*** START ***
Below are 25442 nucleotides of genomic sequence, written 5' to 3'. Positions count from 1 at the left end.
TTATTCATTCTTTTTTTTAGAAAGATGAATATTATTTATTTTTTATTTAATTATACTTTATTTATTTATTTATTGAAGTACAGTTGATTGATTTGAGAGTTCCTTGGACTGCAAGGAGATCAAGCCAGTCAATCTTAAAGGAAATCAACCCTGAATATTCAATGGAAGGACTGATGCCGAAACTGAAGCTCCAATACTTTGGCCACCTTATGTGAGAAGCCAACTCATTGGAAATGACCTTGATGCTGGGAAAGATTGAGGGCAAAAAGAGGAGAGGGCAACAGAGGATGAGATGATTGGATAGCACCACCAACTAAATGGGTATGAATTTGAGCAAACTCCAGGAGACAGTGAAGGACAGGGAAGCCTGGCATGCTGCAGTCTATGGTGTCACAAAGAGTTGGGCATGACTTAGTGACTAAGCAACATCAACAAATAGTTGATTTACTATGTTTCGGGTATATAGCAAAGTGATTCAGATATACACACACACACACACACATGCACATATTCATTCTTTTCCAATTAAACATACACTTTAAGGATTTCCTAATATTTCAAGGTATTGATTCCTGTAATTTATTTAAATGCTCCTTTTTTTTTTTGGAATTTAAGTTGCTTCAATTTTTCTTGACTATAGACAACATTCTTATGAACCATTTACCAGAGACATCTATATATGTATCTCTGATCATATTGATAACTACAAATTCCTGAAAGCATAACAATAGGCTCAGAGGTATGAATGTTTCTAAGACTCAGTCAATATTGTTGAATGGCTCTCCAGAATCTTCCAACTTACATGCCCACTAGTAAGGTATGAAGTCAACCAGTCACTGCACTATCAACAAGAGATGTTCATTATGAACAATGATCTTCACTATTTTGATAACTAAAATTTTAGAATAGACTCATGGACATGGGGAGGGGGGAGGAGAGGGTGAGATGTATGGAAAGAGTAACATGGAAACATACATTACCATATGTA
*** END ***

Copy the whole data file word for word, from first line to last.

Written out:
Below are 25442 nucleotides of genomic sequence, written 5' to 3'. Positions count from 1 at the left end.
TTATTCATTCTTTTTTTTAGAAAGATGAATATTATTTATTTTTTATTTAATTATACTTTATTTATTTATTTATTGAAGTACAGTTGATTGATTTGAGAGTTCCTTGGACTGCAAGGAGATCAAGCCAGTCAATCTTAAAGGAAATCAACCCTGAATATTCAATGGAAGGACTGATGCCGAAACTGAAGCTCCAATACTTTGGCCACCTTATGTGAGAAGCCAACTCATTGGAAATGACCTTGATGCTGGGAAAGATTGAGGGCAAAAAGAGGAGAGGGCAACAGAGGATGAGATGATTGGATAGCACCACCAACTAAATGGGTATGAATTTGAGCAAACTCCAGGAGACAGTGAAGGACAGGGAAGCCTGGCATGCTGCAGTCTATGGTGTCACAAAGAGTTGGGCATGACTTAGTGACTAAGCAACATCAACAAATAGTTGATTTACTATGTTTCGGGTATATAGCAAAGTGATTCAGATATACACACACACACACACACATGCACATATTCATTCTTTTCCAATTAAACATACACTTTAAGGATTTCCTAATATTTCAAGGTATTGATTCCTGTAATTTATTTAAATGCTCCTTTTTTTTTTTGGAATTTAAGTTGCTTCAATTTTTCTTGACTATAGACAACATTCTTATGAACCATTTACCAGAGACATCTATATATGTATCTCTGATCATATTGATAACTACAAATTCCTGAAAGCATAACAATAGGCTCAGAGGTATGAATGTTTCTAAGACTCAGTCAATATTGTTGAATGGCTCTCCAGAATCTTCCAACTTACATGCCCACTAGTAAGGTATGAAGTCAACCAGTCACTGCACTATCAACAAGAGATGTTCATTATGAACAATGATCTTCACTATTTTGATAACTAAAATTTTAGAATAGACTCATGGACATGGGGAGGGGGGAGGAGAGGGTGAGATGTATGGAAAGAGTAACATGGAAACATACATTACCATATGTA